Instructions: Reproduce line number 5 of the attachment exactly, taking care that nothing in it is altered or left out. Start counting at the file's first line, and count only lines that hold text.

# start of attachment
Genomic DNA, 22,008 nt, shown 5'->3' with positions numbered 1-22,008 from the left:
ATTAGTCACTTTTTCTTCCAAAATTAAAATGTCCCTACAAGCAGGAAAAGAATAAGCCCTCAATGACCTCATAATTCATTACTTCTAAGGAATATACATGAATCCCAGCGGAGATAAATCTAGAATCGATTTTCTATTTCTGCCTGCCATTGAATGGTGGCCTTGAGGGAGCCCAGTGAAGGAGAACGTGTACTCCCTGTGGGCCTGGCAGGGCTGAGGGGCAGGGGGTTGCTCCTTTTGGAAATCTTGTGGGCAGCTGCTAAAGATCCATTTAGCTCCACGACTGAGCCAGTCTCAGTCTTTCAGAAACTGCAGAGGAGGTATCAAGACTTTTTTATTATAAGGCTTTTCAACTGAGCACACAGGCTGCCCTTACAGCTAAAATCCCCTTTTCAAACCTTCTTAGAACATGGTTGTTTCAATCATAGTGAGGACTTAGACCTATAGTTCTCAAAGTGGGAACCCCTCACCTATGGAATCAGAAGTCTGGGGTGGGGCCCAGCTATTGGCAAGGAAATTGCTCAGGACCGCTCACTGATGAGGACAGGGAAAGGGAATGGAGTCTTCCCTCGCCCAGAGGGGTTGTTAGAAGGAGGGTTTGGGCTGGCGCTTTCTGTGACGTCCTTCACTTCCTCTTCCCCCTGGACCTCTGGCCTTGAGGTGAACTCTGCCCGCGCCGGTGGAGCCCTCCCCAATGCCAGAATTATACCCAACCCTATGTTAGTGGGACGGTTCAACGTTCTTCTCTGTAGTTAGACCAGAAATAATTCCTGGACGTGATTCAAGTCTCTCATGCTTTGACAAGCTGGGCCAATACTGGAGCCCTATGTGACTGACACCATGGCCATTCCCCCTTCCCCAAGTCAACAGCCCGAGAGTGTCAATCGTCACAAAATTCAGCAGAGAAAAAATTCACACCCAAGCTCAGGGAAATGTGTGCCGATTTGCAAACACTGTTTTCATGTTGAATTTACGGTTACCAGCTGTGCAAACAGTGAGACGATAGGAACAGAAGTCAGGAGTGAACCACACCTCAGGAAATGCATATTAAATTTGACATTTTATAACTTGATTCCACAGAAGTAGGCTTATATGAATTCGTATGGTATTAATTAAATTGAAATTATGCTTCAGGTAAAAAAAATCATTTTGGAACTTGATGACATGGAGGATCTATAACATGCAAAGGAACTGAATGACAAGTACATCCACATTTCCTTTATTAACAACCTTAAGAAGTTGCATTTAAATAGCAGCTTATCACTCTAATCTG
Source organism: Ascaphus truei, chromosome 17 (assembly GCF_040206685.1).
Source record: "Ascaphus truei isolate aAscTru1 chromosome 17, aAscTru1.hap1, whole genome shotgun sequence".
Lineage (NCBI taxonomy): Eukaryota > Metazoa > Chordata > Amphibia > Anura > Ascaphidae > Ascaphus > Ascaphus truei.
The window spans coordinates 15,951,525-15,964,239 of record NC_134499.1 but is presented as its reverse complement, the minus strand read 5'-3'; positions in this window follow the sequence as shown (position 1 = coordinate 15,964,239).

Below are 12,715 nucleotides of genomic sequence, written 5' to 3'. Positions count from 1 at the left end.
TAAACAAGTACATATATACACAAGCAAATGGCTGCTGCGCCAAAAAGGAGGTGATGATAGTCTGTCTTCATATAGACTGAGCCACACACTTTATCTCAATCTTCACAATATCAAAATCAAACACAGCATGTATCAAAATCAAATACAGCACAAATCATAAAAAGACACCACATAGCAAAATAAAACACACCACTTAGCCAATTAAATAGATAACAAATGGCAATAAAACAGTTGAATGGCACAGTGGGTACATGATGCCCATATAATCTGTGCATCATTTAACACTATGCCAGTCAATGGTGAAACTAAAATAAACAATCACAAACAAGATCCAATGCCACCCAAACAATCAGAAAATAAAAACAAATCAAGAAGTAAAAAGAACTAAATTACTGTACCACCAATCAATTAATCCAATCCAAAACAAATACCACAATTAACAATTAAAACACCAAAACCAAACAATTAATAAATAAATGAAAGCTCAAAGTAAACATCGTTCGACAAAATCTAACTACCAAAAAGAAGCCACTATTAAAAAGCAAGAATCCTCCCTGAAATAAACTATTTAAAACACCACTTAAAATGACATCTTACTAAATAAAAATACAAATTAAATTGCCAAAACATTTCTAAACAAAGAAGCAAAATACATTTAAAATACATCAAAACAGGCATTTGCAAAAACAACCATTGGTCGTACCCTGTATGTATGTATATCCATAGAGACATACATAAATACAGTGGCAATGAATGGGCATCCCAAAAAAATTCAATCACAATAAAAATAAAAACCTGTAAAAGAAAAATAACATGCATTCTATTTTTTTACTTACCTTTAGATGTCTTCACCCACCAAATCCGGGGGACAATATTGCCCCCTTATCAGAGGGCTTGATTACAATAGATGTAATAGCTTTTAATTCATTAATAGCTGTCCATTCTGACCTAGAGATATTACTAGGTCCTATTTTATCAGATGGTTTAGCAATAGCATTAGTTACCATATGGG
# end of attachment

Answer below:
Lineage (NCBI taxonomy): Eukaryota > Metazoa > Chordata > Amphibia > Anura > Ascaphidae > Ascaphus > Ascaphus truei.